When you want us to know you mean it, and you want the memory, the emotion, and the sentiment to last, give jewelry.

Walk a Mile with a Six Shooter and a Towel

Do swimming and firearms have anything in common?  They seem as far flung as any two things can be, but people are passionate about both. I  figuratively took a walk through each activity, to gain  some perspective on a larger issue. 

I love to be in the water. I prefer the ocean or even a lake to a chlorinated swimming pool, but in winter, I’ll take what I can get. Sometimes I swim with friends, but more often I’m on my own. I jump in, submerge my body in the cool water, and breath a deep sigh of relaxation.  Sometimes I swim strokes for exercise, but more often I float and enjoy the experience. In the water, the worries of the day float away. I have a few moments of peace, or if I’m with friends, some time to socialize.

I know plenty of people who don’t swim. Many don’t like the water because it is too cold. Others fear dangerous tides or sea creatures lurking below. Some people simply don’t like to get wet though they bathe (I hope). The point is, I know not everyone feels the same way about the water that I do.

On the other hand, I’m not a gun person. I don’t hunt, I don’t believe firearms are a good idea for self protection, and I translate the 2nd amendment to allow for assembling a militia only. I do not believe the founding fathers ever intended for individual Americans to possess military style assault rifles. Still, I have friends who strongly believe in guns and the right to gun ownership. For them, holding a gun in their arms, sighting their target, and pulling the trigger gives them a sense of well being that I have never understood, but maybe it is similar to the feeling of floating along with the tide in the ocean?  

After the shooting in Newtown and the subsequent gun control debate, I was baffled by the opposition to proposed restrictions on military style assault rifles and large count ammunition clips. It may seem a silly, but in order to put myself in the shoes of pro-gun Americans, I used swimming as my metaphor. I think it is important to walk a mile in the another pair of shoes to see the whole picture. Of course, Statistics comparing drowning versus gunshot deaths are not even in the same league. On average 6,000 people die from drowning in the US annually compared to 30,000 people who die from gunshot wounds, but as a non-gun person this was the best I could do to try to relate to what the pro-gun people where rallying against.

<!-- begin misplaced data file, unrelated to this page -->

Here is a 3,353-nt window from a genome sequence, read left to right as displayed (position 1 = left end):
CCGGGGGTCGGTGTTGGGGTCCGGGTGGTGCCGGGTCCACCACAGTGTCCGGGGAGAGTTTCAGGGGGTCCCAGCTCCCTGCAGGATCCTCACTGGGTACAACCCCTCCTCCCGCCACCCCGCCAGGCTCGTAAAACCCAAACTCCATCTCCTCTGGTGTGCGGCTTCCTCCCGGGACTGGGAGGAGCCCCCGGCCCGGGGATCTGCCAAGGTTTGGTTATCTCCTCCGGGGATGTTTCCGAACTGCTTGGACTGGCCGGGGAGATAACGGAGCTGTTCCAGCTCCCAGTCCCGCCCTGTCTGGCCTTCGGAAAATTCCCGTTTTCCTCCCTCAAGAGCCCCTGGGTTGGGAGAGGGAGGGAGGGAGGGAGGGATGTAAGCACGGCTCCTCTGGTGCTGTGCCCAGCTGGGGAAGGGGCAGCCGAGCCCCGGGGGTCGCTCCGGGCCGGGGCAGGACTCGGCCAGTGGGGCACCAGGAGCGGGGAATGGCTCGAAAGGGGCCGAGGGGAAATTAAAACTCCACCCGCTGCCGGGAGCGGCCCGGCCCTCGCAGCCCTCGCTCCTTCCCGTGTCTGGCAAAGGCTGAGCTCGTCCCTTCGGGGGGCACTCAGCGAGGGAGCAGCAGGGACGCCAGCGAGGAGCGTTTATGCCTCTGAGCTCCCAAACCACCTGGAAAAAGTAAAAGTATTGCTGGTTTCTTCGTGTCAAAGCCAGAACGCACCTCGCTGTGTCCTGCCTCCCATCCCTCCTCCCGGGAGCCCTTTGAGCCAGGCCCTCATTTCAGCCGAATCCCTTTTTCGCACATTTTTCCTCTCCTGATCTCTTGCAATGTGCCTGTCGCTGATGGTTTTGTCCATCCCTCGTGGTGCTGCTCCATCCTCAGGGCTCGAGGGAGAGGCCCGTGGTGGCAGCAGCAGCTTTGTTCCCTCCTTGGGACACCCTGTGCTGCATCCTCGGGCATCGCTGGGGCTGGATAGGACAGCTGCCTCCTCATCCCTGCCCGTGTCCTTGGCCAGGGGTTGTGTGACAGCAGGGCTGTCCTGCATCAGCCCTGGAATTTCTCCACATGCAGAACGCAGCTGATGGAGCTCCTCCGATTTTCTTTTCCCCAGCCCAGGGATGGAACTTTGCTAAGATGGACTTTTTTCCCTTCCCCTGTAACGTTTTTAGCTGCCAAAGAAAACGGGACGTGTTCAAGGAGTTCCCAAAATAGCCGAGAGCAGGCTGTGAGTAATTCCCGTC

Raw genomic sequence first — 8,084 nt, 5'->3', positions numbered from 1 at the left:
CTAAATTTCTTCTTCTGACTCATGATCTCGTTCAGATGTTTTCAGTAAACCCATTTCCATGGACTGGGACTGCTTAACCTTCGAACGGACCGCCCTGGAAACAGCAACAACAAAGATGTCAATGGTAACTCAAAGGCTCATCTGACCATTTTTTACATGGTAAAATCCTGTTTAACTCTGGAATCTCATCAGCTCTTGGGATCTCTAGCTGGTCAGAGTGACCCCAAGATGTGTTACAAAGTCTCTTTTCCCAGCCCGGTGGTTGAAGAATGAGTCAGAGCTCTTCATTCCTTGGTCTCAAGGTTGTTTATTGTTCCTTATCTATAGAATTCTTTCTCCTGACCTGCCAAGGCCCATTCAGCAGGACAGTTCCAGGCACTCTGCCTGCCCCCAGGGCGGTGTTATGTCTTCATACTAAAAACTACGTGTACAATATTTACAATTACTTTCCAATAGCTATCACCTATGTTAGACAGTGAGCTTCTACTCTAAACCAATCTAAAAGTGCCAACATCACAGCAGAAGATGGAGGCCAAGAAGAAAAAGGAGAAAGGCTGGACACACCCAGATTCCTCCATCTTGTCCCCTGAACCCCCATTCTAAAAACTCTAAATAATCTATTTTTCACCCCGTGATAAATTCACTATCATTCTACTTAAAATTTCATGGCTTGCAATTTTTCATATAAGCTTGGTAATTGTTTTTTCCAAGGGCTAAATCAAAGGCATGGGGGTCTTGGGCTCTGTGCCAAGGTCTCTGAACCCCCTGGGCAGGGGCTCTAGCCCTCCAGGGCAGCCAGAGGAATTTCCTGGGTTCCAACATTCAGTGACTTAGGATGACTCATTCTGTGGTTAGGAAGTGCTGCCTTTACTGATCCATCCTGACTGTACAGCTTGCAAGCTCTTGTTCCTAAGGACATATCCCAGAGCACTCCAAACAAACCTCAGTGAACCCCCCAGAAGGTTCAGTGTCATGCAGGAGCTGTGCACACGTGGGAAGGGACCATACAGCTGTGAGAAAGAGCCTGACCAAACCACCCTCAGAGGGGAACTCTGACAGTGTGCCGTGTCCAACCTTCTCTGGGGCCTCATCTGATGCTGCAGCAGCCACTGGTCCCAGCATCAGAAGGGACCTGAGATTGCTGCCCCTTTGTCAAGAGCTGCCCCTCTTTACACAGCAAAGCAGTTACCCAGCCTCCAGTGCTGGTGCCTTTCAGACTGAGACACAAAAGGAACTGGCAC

Imagine if the government decided that in an attempt to save 6,000 lives every year from accidental drowning, an individual’s right to swim was to be restricted? Swimming would only be allowed in public pools or designated swimming areas monitored by trained life guards. Swimming areas would only be open during certain hours. Ridiculous, right? Why should I have to give up swimming when I want to and how I want to just because some careless people drown? It’s not my fault. I learned to swim as a child. I know my limits. I am not going to drown. Why should I have to suffer the consequences of new rules?

As a society advances, it becomes more complex requiring more rules, and less freedom. Technical advancements and societal complexities break down mores that bind a simpler society. Mere understanding of right and wrong can no longer be relied on to direct human actions. Sacrifice must be endured for the greater good; even if it seems unfair, it is the price each of us needs to pay for everyone to be able to live together in relative peace.

Understanding this broader view, I reconsidered the question:

Would I be willing to limit my exposure to an activity that I enjoy safely and proficiently in order to save the lives of other who may not?

Only being allowed to swim at certain times of the day and in designated areas monitored by a lifeguard  feels restrictive and unfair, but I would accept this small sacrifice for a greater good. I know new laws won’t stop rule breakers who choose to skinny dip at midnight unsupervised, and laws won’t stop illegal weapon exchanges, but that doesn’t mean these laws shouldn’t exist. Laws are a civilized society’s way of saying, “I can handle (this responsibility), but I’m willing to giving up some individual freedom because I’m not so sure about that guy over there.”

Sometimes looking up from the pool of water and admiring the vastness of the ocean can help broaden understanding. Big issues affect more than just ourselves or the people in our house, on our street, and in our town. Opening yourself up to the many sides of issues that affect everyone makes it is harder to stick to your guns. Be well informed, and gain perspective because no one can know if the will need a towel based on a single drop of water.